• Support your child in his or her gender expressions in the form of dress and activities.
  • Use the names and pronouns that the child expresses (rather than those they were assigned at birth).

The degree to which parents and caregivers are positive and supportive has an impact not only on the child but also on all those around them, such as extended family, community, and schools, as they often seek their cues from how the child’s family is responding.

There is no right age for your child to let you know they are transgender or gender diverse. Some children know as young as three years old and others may only realise when they are teenagers. Often a child has known for a long time before they find the courage to talk to someone. There is also no right or wrong way to be transgender or gender diverse. Each child will be different.

Seek support from a mental health professional

Even though being transgender or gender diverse itself is not a mental health issue, getting some support from a mental health professional who affirms your child’s gender is likely to be helpful for children and their families as they navigate daily experiences and longer-term decisions. A mental health professional can help:

  • Affirm your child’s gender and help them to feel accepted and normal for who they are.
  • Help you navigate society’s expectations of gender that can cause anxiety and depression.
  • Assist with social transition as your child decides to show or let people know their preferred gender.
  • Assist with access to gender-affirming medical treatment. Having the option of treatment in the form of hormone blockers (to delay puberty) or gender-affirming hormones can have a significant positive impact on the mental health of TGD children in particular.

The Australian Psychological Society recommends mental health practices that affirm transgender people’s experiences.

The Royal College of Psychiatrists include absolutely no reference to the most recent publication on this topic, capturing the most up to date evidence (published in 2018):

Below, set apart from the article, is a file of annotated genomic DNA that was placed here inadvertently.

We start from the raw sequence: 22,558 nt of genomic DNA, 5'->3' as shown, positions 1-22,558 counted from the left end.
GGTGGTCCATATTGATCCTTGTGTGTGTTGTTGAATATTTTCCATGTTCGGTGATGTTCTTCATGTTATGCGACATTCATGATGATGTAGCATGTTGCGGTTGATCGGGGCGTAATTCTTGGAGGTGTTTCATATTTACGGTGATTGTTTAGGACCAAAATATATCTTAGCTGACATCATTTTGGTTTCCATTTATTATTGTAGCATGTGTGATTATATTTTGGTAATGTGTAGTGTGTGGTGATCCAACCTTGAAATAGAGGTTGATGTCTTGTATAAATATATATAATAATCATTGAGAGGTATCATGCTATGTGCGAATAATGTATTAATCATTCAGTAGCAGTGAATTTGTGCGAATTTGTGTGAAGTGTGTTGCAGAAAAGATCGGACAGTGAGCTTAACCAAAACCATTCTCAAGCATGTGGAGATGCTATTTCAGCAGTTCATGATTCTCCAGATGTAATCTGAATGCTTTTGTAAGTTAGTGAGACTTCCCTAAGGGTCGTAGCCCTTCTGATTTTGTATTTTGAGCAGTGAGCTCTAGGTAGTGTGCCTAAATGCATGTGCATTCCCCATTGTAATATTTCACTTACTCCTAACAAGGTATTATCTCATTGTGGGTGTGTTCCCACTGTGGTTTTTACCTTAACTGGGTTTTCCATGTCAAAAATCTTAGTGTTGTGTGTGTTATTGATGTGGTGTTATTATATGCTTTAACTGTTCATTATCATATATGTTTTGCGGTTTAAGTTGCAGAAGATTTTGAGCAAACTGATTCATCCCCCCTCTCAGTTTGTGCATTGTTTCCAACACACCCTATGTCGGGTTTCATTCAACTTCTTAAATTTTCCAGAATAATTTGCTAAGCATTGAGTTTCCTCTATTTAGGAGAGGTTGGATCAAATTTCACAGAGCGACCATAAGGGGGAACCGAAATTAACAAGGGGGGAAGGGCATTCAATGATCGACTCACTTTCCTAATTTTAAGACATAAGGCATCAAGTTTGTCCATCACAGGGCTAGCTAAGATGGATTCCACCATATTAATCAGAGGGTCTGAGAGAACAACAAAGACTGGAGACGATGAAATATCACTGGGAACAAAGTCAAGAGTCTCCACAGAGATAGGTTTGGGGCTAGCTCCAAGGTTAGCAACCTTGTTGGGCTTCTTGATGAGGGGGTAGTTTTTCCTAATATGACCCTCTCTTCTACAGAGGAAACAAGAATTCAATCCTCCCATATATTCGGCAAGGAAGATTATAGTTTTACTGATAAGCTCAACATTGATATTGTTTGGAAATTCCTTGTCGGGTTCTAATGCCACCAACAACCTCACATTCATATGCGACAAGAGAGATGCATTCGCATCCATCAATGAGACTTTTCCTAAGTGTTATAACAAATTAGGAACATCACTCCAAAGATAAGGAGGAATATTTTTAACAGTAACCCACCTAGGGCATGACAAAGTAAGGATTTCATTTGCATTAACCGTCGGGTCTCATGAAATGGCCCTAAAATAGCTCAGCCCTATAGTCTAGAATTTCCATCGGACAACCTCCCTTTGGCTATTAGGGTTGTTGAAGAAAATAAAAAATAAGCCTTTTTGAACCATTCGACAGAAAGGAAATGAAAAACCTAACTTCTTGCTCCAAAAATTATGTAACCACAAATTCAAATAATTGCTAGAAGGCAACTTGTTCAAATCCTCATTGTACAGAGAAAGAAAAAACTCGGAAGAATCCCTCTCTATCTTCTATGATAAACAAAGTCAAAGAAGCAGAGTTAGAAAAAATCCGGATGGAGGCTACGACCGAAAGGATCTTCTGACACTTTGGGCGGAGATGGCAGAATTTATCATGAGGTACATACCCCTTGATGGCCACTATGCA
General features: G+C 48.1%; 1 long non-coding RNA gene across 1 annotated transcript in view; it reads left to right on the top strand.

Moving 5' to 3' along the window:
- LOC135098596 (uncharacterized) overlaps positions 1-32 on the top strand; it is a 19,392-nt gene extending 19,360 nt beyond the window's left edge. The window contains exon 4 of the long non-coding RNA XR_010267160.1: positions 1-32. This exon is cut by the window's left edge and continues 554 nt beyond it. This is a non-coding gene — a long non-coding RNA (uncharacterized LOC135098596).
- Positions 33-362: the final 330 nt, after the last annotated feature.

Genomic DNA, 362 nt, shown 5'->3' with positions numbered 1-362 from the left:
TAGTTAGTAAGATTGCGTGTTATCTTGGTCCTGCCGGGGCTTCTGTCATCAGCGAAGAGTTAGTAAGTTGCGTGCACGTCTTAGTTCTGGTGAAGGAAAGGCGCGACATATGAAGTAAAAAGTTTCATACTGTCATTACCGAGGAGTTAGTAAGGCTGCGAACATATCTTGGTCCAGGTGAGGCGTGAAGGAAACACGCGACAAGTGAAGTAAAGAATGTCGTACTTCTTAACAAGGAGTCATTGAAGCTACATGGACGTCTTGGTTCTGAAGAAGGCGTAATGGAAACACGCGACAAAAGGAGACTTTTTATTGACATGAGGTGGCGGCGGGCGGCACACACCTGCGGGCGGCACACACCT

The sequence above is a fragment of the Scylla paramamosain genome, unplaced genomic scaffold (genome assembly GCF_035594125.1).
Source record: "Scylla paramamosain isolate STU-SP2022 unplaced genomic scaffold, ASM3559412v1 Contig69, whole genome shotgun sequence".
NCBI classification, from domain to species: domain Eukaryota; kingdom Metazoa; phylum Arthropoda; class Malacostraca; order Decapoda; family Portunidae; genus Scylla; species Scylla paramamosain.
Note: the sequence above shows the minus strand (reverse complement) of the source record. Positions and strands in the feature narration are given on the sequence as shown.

Diane Ehrensaft, Shawn V Giammattei, Kelly Storck, Amy C Tishelman & Colton Keo-Meier (2018): Prepubertal social gender transitions: What we know; what we can Learn – A view from a gender affirmative lens, International Journal of Transgenderism, DOI:10.1080/15532739.2017.1414649

This new paper is a really important read. There is no excuse for clinicians at the Royal College of Psychiatrists not having read it and for not citing it.

The paper’s conclusion is:

“Newer research suggests that socially transitioned prepubertal children are often well adjusted, a finding consistent with clinical practice observations. Analysis of both emerging research and clinical reports reveal evidence of a stable transgender identity surfacing in early childhood.”

The full paper is essential reading for anyone interested in transgender children. it includes a direct critique of the ‘watchful waiting’ approach. But it is a journal article behind an academic paywall, a barrier to parents keeping up to date with the research (this is literally the job of the experts). To help those who are not in academia I will include a long quote – those less interested in the detail can skip to below the quote.

“Those transgender youth who have families that support their transitions and affirm their identities have significantly better physical and mental health outcomes than those who do not (Hill, Menvielle, Sica, & Johnson, 2010; Kuvalanka, Weiner, & Mahan, 2014; Ryan, Russell, Huebner, Diaz, & Sanchez, 2010; Travers et al., 2012). It should be mentioned here that it is not specifically medical gender-affirming interventions that are the kingpin, but more generally all experiences gender expansive and transgender individuals are afforded—medical, psychological, behavioural, social, or legal—that facilitate a person to live in their authentic gender. As a result, most professionals, regardless of their theoretical orientation, have come to believe these interventions are necessary for the overall well-being of their patients.

The WPATH guidelines (SOC 7 from 2011) included a cautionary note on prepubertal social transition on two counts: (1) the persistence/desistence studies indicated a relatively low rate of persistence of gender dysphoria in children studied; and (2) transitioning back to one’s original gender role can be stressful for a child, based on evidence of one qualitative report of two youths who experienced distress when desiring to do so (Steensma & Cohen-Kettenis, 2011).